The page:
Flats denial is flat wrong
Your recent Boulder Weekly article, “Flood raises questions at Rocky Flats” (News, Oct. 10), says Scott Surovchak, the manager of the DOE portion of the Rocky Flats site, disputes claims Marco Kaltofen of the Boston Chemical Data Corp. made in a report in early 2012 giving results of soil sampling he had done for the Rocky Mountain Peace & Justice Center on the eastern edge of the Rocky Flats site along Indiana Street. Kaltofen reported that according to his work the plutonium levels in this area were just as high in 2012 as they were 40 years earlier, before any cleanup activity had happened at Rocky Flats. He suggested that water leaving the site as a result of the September flood was quite possibly contaminated with small quantities of plutonium. Surovchak disputed this claim, saying (according to your article) that Kaltofen’s sampling “was done with an optical rather than radiological analysis and was therefore inappropriate for determining the true levels of plutonium in surface soil.” Kaltofen responded: “The plutonium was determined by both electron backscatter and gamma spectroscopy. Both are standard methods. Neither is an optical method.” Clearly, DOE Manager Surovchak either doesn’t know what he is talking about, or he is deliberately demeaning an experienced soil sampler. Neither enables the public to trust what a DOE official says.
LeRoy Moore, Rocky Mountain Peace and Justice Center/Boulder
Fracking causes ozone
I watched a video at the emissions testing garage that stated that ground-level ozone “can cause asthma, cancer, heart disease, emphysema, eye irritation and tightening of the chest.”
Then I read a study by NOAA and CU recently published in the Environmental Science & Technology journal. The study reported that Erie had highly elevated levels of propane in its air — “10 times the levels found in famously smoggy Pasadena, California, and four times those in Houston.” This study was able to “separate how much (volatile organic compounds) came from oil and gas and how much came from vehicles,” identifying that 55 percent of the volatile organic compounds in the ground-level ozone formation in Erie are caused by oil and gas activity (fracking).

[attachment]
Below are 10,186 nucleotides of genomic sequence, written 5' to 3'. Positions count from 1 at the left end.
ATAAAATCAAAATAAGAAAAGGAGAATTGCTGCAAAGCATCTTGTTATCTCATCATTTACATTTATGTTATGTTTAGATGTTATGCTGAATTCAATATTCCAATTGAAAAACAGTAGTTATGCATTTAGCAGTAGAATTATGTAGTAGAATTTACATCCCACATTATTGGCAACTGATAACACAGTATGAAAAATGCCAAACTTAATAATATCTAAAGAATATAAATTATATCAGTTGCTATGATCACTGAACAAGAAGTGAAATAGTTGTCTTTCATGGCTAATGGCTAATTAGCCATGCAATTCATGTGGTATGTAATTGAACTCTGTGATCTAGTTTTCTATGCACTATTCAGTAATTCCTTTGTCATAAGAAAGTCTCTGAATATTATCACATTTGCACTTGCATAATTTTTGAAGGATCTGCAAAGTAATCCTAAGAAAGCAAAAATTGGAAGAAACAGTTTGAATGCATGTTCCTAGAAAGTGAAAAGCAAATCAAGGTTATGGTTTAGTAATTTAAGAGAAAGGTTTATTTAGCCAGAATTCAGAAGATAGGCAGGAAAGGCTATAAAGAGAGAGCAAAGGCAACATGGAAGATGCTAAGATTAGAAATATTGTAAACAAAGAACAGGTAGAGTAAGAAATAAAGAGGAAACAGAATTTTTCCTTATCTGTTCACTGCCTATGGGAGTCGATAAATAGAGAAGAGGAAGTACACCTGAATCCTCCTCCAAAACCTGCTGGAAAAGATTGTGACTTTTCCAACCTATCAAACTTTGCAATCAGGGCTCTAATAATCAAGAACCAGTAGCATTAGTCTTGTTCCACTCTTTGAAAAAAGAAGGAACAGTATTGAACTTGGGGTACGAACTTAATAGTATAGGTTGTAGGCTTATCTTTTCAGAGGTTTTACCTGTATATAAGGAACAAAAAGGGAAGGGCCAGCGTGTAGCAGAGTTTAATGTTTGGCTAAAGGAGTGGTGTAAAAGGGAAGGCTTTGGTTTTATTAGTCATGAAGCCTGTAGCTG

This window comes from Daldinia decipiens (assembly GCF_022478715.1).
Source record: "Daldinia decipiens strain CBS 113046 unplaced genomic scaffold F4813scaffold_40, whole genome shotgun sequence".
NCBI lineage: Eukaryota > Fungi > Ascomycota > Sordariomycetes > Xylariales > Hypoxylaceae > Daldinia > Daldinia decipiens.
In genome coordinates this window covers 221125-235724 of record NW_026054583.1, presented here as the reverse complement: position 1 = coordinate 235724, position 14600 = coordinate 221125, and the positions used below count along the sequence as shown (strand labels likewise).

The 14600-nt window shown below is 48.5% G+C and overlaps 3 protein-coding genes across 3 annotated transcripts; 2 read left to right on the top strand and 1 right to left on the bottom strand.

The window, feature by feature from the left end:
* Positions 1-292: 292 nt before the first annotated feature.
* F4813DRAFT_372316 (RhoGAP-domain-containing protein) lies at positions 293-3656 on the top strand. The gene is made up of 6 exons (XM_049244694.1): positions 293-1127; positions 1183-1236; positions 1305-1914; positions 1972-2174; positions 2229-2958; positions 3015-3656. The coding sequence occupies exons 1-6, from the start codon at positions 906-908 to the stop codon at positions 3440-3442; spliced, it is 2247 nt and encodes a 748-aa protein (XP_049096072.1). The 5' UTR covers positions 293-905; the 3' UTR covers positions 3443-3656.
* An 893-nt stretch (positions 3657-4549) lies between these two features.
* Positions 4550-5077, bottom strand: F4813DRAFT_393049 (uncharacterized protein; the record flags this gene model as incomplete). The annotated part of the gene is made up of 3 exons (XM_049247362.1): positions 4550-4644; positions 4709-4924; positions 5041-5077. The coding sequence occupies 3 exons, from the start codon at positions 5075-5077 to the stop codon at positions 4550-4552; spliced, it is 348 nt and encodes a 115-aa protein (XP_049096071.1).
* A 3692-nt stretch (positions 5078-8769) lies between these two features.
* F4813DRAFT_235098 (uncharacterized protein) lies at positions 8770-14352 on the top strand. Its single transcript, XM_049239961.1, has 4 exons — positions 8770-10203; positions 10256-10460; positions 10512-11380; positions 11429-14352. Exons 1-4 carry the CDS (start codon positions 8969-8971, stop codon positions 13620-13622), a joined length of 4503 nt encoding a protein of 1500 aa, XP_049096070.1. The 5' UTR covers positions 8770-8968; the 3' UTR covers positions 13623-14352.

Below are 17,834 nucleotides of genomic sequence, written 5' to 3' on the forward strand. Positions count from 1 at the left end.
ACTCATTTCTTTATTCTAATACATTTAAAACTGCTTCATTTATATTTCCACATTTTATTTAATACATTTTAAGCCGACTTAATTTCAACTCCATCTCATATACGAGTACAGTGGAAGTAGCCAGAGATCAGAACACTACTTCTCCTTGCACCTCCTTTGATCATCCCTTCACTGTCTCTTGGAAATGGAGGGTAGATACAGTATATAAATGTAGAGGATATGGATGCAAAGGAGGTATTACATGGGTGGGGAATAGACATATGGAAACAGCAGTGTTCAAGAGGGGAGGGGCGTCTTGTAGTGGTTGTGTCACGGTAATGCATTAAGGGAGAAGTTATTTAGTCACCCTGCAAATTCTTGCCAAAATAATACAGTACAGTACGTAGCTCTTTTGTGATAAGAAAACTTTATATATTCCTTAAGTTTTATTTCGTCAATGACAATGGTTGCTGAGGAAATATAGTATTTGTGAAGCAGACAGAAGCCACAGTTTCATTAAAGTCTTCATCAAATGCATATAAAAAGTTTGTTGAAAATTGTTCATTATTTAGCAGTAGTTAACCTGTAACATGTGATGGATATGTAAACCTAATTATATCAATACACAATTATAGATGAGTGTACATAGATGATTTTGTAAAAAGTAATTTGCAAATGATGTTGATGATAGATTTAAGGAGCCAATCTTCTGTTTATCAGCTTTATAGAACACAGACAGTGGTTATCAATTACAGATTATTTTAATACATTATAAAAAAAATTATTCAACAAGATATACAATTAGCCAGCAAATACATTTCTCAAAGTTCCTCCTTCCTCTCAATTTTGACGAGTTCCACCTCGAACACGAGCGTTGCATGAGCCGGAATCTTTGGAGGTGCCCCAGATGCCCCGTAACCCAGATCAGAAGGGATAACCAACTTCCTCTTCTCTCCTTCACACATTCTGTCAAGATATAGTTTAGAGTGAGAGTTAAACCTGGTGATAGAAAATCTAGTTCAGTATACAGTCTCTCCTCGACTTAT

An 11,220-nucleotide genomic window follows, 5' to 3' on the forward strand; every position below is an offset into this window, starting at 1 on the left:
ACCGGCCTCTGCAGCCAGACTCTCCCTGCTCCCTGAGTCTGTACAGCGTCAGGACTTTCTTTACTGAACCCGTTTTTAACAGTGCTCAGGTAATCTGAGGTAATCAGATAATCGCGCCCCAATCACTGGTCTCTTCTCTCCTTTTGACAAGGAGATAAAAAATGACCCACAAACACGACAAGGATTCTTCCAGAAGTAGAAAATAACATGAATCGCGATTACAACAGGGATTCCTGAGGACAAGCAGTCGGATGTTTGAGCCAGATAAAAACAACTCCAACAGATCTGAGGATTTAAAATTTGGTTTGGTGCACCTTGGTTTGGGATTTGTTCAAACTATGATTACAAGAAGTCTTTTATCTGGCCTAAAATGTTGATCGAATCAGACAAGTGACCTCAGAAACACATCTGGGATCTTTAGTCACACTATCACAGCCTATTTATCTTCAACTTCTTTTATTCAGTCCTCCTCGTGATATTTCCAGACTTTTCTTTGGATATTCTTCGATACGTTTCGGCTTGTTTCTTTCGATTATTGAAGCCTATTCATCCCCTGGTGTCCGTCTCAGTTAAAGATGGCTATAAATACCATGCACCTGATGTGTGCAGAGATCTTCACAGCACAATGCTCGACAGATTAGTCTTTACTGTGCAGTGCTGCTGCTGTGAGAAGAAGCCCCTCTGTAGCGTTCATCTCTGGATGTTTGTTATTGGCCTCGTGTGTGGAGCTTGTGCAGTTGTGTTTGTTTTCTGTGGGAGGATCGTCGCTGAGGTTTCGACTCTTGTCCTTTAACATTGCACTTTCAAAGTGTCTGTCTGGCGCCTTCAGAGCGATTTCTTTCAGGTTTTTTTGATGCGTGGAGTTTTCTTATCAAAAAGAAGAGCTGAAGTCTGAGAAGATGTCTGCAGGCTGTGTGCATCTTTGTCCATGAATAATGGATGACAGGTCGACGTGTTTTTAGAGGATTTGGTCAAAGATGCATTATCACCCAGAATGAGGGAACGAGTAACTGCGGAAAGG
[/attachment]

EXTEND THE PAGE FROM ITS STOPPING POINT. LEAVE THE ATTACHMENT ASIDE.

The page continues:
Gordon Pierce, Colorado Department of Public Health and Environment manager, warns us that “when those compounds are combined with nitrogen oxide from vehicle tailpipes and baked in sun, they form ozone. At ground level, ozone can cause breathing difficulties and eye irritations, especially among the young and elderly.”
Finally, an ozone pollution study stated that San Antonio’s ozone problem is so serious that the EPA “could designate the city a nonattainment area for ozone, a hazardous air pollutant that can cause serious respiratory problems. Ozone levels in San Antonio began rising in 2007, with the steepest increase seen around 2011, just as the Eagle Ford boom exploded.” Eagle Ford is arguably the nation’s largest oil and gas development. Preliminary numbers from this study indicate that much of the problem lies in the Eagle Ford. The data show that when San Antonio had the highest ozone levels “oil and gas development produced half of the amount of ozone-forming emissions per day as all other industrial sources combined.”
Fracking causes more ground level ozone, which is harmful to our health. Keep Lafayette’s air clean.
John C. Lamb/Lafayette